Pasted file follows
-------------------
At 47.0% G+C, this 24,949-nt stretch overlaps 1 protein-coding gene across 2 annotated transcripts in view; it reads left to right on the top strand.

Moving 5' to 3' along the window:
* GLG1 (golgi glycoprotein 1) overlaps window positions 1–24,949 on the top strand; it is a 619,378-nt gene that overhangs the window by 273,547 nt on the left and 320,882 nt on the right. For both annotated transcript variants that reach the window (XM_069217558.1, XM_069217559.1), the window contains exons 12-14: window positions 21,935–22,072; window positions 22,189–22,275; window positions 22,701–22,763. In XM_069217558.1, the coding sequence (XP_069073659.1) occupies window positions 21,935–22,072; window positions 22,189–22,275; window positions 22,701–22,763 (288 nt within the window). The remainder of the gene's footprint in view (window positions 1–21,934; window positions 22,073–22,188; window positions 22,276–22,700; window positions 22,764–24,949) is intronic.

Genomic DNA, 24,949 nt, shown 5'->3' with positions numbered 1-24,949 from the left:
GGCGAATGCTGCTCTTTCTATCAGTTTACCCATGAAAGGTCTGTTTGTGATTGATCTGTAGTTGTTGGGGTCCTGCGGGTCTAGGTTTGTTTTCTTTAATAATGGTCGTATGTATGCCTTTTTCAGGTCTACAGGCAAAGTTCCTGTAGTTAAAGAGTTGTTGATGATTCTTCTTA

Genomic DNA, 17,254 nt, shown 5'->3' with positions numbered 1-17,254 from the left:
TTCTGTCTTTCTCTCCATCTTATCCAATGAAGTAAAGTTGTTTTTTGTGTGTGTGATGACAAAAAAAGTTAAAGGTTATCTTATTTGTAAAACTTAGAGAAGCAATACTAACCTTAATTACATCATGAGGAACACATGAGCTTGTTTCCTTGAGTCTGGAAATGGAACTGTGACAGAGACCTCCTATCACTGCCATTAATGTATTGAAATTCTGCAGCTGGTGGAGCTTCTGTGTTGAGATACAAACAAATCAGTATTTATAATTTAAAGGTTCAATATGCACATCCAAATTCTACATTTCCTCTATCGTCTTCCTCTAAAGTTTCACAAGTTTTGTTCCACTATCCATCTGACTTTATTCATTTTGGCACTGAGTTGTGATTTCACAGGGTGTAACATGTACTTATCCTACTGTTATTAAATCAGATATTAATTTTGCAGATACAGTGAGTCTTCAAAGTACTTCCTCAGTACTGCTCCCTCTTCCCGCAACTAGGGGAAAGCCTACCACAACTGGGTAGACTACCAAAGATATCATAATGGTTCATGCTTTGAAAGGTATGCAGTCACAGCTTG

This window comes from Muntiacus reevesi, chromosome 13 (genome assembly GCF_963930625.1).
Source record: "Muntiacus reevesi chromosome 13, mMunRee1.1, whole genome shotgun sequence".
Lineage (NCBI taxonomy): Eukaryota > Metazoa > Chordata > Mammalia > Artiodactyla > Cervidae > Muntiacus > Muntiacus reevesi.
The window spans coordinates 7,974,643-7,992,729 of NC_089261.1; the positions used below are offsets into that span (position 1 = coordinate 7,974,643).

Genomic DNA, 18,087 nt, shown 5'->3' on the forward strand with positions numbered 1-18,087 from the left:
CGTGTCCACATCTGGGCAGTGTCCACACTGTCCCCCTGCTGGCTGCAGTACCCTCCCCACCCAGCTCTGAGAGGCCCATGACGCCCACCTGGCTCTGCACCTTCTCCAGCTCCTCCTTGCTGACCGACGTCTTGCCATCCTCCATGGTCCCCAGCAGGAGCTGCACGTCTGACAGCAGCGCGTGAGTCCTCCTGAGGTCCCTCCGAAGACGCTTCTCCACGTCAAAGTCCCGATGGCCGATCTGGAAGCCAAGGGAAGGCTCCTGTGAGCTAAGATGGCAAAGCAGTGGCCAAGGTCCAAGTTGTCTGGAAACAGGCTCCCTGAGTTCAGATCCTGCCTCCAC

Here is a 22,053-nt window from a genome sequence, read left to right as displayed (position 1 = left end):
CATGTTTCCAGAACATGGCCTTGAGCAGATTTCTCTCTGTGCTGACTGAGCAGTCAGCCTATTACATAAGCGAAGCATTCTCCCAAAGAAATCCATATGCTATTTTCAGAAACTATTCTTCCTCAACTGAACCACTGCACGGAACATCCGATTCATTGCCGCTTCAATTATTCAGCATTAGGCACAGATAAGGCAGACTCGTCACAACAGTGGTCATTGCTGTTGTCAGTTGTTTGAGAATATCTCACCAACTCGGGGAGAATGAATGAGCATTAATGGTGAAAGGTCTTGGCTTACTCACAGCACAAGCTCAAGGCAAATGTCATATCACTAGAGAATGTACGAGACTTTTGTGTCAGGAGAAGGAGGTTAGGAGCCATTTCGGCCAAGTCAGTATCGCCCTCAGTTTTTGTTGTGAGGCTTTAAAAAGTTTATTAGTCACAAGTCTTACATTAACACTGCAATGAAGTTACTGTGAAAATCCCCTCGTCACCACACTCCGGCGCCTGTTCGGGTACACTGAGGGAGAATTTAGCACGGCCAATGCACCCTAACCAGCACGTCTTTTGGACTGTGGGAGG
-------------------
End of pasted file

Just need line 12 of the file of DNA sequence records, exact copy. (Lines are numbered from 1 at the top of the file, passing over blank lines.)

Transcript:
Genomic DNA, 18,087 nt, shown 5'->3' on the forward strand with positions numbered 1-18,087 from the left: